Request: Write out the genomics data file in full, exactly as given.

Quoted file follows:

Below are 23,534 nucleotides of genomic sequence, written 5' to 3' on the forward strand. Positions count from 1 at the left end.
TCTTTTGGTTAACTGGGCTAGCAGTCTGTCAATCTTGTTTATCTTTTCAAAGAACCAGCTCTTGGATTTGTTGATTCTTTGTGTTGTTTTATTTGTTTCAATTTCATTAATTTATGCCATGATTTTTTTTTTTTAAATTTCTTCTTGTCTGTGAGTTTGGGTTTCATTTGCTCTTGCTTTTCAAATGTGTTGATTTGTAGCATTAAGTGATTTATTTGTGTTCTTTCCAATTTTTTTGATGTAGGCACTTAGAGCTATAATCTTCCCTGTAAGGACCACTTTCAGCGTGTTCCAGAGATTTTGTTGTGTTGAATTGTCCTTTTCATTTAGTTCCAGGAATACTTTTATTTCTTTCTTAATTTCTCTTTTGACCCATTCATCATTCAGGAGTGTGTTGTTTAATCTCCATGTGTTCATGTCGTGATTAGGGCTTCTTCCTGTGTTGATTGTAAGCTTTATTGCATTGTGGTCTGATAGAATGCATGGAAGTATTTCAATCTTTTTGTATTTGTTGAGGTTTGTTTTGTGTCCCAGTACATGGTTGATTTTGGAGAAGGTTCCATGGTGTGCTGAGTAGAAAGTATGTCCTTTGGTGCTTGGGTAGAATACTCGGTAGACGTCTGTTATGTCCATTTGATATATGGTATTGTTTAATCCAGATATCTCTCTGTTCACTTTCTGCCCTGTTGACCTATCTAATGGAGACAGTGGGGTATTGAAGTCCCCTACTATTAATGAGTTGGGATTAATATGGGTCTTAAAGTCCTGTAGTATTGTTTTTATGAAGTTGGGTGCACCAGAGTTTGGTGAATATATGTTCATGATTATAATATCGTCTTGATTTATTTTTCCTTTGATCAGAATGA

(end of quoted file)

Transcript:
Below are 23,534 nucleotides of genomic sequence, written 5' to 3' on the forward strand. Positions count from 1 at the left end.
TCTTTTGGTTAACTGGGCTAGCAGTCTGTCAATCTTGTTTATCTTTTCAAAGAACCAGCTCTTGGATTTGTTGATTCTTTGTGTTGTTTTATTTGTTTCAATTTCATTAATTTATGCCATGATTTTTTTTTTTTAAATTTCTTCTTGTCTGTGAGTTTGGGTTTCATTTGCTCTTGCTTTTCAAATGTGTTGATTTGTAGCATTAAGTGATTTATTTGTGTTCTTTCCAATTTTTTTGATGTAGGCACTTAGAGCTATAATCTTCCCTGTAAGGACCACTTTCAGCGTGTTCCAGAGATTTTGTTGTGTTGAATTGTCCTTTTCATTTAGTTCCAGGAATACTTTTATTTCTTTCTTAATTTCTCTTTTGACCCATTCATCATTCAGGAGTGTGTTGTTTAATCTCCATGTGTTCATGTCGTGATTAGGGCTTCTTCCTGTGTTGATTGTAAGCTTTATTGCATTGTGGTCTGATAGAATGCATGGAAGTATTTCAATCTTTTTGTATTTGTTGAGGTTTGTTTTGTGTCCCAGTACATGGTTGATTTTGGAGAAGGTTCCATGGTGTGCTGAGTAGAAAGTATGTCCTTTGGTGCTTGGGTAGAATACTCGGTAGACGTCTGTTATGTCCATTTGATATATGGTATTGTTTAATCCAGATATCTCTCTGTTCACTTTCTGCCCTGTTGACCTATCTAATGGAGACAGTGGGGTATTGAAGTCCCCTACTATTAATGAGTTGGGATTAATATGGGTCTTAAAGTCCTGTAGTATTGTTTTTATGAAGTTGGGTGCACCAGAGTTTGGTGAATATATGTTCATGATTATAATATCGTCTTGATTTATTTTTCCTTTGATCAGAATGA